# System Identification

Extracting a mathematical model from experimental data is a tedious task. We look at the world through ‘dirty’ glasses: when we measure a length, the weight of a mass, the current or voltage, . . . etc., we always make errors since the instruments we use are not perfect. The measurements are disturbed with systematic (e.g. calibration errors) and stochastic errors (random fluctuations due to noise disturbances). We also do not always know all the signals that excite the system. Random fluctuating unmeasured inputs create additional variations of the output, called process noise. Due to the measurement and process noise, it becomes impossible to predict exactly the output of the system. Noise in a radio receiver, Brownian motion of small particles, variation of the wind speed in a thunderstorm are all illustrations of this nature.

Starting from these noisy observations, we want to build a mathematical model that explains the models ‘as good as possible’. Usually, the model is split in a deterministic part and a stochastic part. The deterministic plant model captures the “undisturbed” system output, while the noise distortions are described by the noise model. The system model can suffer from systematic (bias) errors and an increased uncertainty if the data are not properly processed. Being unaware of these problems can lead the user to wrong models that result in poor designs.

The aim of system identification is twofold:
– Provide a systematic approach to fit the plant and noise model as well as possible by reducing the impact of the noise distortions.
– Provide a characterization of the noise disturbances (e.g. power spectrum), and calculate uncertainty bounds on the estimated plant model.

A brief introduction to the system identification theory is given in the preliminary set of slides that is organized along the following topics:
Discovery of Ceres: The slides start with the discovery story of the planetoid Ceres that can be considered as one of the first modern identification applications. On the 1st of January 1801, Piazzi observed Ceres for the first time and started to track its position. After a few weeks, the observations stopped, and the astronomers couldn’t retrieve the planetoid later that year when it reappeared at the other side of the sun. Starting from Piazzi’s early observations, Gauss estimated the parameters of Ceres’ orbital model that follows from Newton’s laws of gravitation and motion. To do this, he matched the model to the available observations by tuning the orbital parameters so that a ‘cost’ function, that quantifies the distance between data and model, is minimized. The final model was used to predict the future positions of Ceres. On December 31, von Zach could observe Ceres again, close to the predicted position (model validation). This story brings the main actors in today’s system identification theory (data, model, matching model-data, validation) together.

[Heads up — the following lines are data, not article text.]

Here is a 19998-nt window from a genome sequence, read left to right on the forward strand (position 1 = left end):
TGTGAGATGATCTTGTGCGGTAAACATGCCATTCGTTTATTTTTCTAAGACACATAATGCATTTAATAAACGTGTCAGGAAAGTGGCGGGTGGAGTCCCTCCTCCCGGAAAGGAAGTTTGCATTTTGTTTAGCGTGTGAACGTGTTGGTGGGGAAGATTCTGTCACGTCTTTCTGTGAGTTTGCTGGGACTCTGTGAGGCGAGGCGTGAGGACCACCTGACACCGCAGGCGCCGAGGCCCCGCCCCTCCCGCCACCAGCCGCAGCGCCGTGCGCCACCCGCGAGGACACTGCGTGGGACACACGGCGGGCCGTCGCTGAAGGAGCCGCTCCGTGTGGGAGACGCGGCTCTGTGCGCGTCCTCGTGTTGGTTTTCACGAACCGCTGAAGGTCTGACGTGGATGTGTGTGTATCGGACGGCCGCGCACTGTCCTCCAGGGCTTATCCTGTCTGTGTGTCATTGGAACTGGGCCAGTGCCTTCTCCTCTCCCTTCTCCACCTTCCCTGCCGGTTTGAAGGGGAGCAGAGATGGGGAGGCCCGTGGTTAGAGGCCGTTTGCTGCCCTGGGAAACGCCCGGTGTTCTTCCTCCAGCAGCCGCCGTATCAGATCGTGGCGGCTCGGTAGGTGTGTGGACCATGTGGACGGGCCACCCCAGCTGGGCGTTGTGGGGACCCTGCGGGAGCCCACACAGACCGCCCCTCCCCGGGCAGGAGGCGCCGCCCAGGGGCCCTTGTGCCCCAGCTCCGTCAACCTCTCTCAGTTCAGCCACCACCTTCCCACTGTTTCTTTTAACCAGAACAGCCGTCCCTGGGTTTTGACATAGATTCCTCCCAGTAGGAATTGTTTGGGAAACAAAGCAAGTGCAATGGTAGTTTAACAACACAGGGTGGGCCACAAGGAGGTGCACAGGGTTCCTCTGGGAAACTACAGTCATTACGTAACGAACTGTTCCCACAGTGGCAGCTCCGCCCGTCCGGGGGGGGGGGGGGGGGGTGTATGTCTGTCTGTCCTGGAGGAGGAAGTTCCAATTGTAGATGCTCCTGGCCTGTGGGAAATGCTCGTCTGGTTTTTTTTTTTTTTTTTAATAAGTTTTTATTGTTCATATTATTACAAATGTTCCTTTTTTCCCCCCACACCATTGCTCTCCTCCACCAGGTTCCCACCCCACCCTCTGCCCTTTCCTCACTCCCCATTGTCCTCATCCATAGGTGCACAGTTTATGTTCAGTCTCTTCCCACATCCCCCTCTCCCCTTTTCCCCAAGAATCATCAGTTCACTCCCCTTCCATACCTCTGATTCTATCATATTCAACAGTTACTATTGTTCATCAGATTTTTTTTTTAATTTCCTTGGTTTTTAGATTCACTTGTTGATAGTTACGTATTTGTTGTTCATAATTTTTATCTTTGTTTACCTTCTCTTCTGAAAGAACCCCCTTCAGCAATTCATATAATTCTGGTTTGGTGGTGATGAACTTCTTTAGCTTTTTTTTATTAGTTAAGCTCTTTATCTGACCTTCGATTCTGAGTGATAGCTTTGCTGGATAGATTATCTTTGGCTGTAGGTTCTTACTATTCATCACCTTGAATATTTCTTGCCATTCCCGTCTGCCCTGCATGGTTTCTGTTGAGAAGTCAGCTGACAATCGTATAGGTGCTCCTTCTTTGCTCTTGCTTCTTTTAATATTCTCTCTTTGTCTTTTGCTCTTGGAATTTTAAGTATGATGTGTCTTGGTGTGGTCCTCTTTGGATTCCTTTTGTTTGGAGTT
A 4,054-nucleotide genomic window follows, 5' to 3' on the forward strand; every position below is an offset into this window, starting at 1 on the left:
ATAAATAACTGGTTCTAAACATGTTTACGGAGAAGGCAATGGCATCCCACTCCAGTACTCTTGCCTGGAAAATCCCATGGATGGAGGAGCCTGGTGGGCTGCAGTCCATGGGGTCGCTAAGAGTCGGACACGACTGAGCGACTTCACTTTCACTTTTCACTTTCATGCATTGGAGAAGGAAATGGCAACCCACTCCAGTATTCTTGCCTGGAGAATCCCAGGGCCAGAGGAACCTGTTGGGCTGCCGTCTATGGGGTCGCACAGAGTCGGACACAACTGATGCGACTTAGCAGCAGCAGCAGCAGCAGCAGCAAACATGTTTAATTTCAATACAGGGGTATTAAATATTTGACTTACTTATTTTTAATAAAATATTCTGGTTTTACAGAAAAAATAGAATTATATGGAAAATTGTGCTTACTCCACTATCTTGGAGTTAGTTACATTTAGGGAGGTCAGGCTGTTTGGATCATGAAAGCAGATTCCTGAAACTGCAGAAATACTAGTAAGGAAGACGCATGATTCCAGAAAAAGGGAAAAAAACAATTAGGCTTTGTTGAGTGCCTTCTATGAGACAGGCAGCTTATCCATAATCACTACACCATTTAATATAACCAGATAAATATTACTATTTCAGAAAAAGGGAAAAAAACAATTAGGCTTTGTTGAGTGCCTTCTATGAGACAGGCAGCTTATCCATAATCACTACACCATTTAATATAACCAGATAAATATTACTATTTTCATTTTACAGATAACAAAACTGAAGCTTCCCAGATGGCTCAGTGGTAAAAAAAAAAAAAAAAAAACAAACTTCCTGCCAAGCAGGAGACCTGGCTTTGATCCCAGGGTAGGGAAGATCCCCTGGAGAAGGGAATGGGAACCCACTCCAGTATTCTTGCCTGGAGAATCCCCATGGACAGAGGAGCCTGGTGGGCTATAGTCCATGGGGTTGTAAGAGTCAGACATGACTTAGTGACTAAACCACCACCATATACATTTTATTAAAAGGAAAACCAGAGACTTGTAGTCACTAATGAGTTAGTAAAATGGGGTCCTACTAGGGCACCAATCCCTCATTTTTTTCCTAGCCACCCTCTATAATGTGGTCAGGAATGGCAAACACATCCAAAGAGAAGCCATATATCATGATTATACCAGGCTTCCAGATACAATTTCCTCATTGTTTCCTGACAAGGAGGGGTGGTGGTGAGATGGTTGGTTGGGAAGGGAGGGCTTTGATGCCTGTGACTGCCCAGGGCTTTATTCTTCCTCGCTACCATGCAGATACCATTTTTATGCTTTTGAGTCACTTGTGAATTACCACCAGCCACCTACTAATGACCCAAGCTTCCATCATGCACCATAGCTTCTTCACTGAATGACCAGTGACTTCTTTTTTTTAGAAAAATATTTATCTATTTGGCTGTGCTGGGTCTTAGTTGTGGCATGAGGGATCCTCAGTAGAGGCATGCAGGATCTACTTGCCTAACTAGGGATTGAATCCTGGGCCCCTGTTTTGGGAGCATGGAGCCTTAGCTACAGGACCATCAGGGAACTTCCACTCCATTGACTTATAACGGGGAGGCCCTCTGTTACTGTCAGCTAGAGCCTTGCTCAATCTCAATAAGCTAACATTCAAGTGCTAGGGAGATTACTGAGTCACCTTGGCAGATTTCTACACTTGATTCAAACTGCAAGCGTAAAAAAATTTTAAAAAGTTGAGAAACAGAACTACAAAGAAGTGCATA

The main actors in System Identification theory:
– data: the experimental data
– model: set of models
– matching model-data: choice of the cost function
– validation: test the model on new data

Why do you need system identification? To motivate the reader, we analyze a very simple example that illustrates many of the aspects and problems that appear in system identification. Starting from noisy voltage and current measurements, the value of a resistor is estimated. Three simple estimators are proposed, and it is shown that only one of these gives acceptable results while the other two fail completely, without any warning. This shows that there is a clear need for a systematic approach to data based mathematical modeling. Without such a framework, users get fooled with poor results without any notice.
Characterizing estimators provides the tools to characterize an estimator, making also clear what can be expected from a good estimator for a given data set. The topics covered are: i) Study of the systematic errors (bias, consistency); ii) Characterizing the variability of estimator by its covariance matrix; iii) Quantifying the amount of information in experimental data.
Family of estimators: Eventually, an introduction is given to a family of estimators (least squares, weighted least squares, maximum likelihood, Bayes) that use a growing amount of knowledge to get improved results.

Preliminary slides
System Identification: from data to model